In most of the countries surveyed, more respondents from Generation Z reported poorer mental health and deterioration than those of other generations.

Nearly one in five participants from Generation Z in Europe reported having poor or very poor mental health, which is more than any other generation, and five times more than that of the baby boomers. In the US Gen Z survey, one in four participants reported being emotionally distressed. More women from Generation Z in Europe report poor mental health than their male counterparts.

One in four Generation Z participants reported deteriorating mental health within the past three years. This trend is also higher for Generation Z than for any other generation.

Physical health is the only dimension in which Generation Z does not report the highest rate of poor or severe health condition.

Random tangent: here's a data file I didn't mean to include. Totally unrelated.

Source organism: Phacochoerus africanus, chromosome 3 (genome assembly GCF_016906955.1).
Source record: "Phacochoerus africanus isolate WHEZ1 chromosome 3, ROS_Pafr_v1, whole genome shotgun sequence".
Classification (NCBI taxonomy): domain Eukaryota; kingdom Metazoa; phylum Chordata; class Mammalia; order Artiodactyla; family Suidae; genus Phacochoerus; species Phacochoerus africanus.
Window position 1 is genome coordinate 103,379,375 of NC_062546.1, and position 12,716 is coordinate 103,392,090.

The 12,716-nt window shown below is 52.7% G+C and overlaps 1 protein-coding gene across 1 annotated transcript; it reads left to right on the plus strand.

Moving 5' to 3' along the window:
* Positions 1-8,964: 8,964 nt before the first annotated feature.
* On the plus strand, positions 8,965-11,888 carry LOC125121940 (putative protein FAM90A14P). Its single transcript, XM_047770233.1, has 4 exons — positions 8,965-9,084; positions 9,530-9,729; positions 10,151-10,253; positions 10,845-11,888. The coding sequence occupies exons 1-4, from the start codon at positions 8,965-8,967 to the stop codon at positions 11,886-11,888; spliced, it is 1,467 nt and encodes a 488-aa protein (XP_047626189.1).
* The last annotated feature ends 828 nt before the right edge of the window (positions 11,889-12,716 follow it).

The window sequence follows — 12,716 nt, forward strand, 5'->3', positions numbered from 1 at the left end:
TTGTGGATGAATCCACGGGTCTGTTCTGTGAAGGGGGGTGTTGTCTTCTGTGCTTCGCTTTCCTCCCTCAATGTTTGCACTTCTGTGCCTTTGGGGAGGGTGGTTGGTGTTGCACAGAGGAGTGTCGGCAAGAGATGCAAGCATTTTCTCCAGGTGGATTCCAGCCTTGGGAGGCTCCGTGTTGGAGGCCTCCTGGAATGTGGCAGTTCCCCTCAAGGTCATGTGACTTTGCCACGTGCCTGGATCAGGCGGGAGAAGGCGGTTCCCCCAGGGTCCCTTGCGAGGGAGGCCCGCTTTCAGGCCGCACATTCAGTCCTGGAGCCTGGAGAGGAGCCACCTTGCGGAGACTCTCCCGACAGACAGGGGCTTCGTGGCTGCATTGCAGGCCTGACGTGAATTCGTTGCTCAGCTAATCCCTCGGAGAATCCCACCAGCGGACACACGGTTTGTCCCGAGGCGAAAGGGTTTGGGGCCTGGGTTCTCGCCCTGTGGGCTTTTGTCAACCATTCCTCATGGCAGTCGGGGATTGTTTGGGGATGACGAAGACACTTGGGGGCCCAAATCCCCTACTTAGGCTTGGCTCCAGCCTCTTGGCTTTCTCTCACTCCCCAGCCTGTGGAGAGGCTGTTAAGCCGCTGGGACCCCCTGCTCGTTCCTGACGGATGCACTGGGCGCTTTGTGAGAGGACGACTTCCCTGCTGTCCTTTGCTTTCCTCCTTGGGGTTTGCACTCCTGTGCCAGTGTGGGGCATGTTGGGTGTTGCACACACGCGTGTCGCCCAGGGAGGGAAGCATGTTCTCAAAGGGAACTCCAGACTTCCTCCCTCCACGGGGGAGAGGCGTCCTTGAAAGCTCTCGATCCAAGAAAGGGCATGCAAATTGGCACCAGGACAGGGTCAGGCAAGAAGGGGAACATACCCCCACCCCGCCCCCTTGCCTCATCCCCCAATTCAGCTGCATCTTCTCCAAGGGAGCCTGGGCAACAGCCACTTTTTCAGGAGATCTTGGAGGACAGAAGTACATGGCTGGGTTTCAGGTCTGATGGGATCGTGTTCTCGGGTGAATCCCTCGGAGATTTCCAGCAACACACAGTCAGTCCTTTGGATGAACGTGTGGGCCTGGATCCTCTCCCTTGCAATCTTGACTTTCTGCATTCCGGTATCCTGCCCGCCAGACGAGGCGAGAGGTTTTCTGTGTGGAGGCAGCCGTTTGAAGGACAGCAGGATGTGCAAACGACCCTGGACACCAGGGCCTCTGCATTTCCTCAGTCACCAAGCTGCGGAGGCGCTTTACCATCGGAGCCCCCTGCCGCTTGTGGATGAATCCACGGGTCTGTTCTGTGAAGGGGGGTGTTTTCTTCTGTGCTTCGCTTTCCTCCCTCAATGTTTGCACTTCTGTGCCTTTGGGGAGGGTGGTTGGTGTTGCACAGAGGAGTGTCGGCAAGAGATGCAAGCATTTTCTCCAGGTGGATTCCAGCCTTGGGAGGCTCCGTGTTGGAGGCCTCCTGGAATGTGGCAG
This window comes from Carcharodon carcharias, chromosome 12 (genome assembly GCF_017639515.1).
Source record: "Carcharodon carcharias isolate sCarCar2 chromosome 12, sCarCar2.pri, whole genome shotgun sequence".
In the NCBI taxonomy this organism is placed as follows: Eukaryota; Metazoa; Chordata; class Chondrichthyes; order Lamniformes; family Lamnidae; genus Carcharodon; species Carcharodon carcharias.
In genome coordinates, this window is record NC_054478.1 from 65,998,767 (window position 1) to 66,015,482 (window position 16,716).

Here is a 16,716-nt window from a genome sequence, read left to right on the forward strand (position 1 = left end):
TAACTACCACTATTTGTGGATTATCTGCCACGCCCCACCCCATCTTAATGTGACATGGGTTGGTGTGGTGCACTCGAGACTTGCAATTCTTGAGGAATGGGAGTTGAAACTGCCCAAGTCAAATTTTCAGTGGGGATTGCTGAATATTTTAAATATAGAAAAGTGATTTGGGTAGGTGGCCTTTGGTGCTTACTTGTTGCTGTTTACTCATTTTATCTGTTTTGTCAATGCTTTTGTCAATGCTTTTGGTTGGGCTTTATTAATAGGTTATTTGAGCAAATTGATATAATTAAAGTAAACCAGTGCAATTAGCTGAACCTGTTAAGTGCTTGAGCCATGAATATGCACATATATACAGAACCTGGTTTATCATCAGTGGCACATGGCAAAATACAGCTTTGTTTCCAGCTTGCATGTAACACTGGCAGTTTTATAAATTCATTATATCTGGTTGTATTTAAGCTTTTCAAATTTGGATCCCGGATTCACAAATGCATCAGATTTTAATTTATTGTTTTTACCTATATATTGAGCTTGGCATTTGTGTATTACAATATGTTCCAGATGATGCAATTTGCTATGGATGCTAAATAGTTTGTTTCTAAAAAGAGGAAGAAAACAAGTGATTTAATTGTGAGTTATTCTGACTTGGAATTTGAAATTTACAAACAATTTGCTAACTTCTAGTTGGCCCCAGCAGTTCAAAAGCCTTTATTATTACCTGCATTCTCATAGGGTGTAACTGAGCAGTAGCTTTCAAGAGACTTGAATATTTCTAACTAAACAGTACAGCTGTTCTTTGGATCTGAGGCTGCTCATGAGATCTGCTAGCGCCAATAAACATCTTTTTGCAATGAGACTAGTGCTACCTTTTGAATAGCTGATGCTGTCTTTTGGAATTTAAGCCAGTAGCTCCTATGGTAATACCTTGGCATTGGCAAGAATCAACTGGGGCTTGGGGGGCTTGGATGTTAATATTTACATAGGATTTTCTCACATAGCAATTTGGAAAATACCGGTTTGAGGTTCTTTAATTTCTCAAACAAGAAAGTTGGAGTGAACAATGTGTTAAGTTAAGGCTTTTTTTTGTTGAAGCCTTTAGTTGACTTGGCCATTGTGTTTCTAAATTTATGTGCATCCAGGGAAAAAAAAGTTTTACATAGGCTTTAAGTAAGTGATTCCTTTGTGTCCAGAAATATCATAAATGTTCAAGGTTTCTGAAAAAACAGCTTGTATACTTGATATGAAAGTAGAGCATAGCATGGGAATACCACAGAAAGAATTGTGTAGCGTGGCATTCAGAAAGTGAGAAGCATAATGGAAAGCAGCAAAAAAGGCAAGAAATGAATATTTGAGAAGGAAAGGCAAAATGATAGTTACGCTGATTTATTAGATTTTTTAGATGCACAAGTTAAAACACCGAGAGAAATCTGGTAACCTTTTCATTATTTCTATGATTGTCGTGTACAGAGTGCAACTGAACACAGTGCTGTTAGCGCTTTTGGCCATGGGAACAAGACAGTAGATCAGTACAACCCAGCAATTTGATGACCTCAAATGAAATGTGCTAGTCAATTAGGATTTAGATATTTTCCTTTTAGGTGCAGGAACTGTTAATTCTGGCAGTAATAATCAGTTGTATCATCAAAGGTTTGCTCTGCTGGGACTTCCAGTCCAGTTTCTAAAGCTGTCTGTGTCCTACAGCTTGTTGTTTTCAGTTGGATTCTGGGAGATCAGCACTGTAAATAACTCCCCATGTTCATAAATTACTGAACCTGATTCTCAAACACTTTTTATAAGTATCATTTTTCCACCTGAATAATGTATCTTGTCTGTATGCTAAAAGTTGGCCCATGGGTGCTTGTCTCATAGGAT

An unprecedented moment of global and regional crises is contributing to the plight of Generation Z.

47 percent of Generation Z respondents reported high levels of distress due to global climate change, 41 percent due to the war in Ukraine, and 28 percent due to COVID-19.

The level of severity varies by country:

  • A higher proportion of Gen Z Turks, Spaniards, and Italians surveyed reported distress due to global climate change than their other European counterparts.
  • Survey respondents reported the Turks with the highest levels of tension due to the war in Ukraine. Additionally, across all 10 countries, 55 percent of Generation Z respondents who self-identified as refugees or asylum seekers reported high levels of distress due to the war in Ukraine, compared to 40 percent for other respondents.
  • Italian Generation Z survey respondents reported the highest levels of stress due to COVID-19.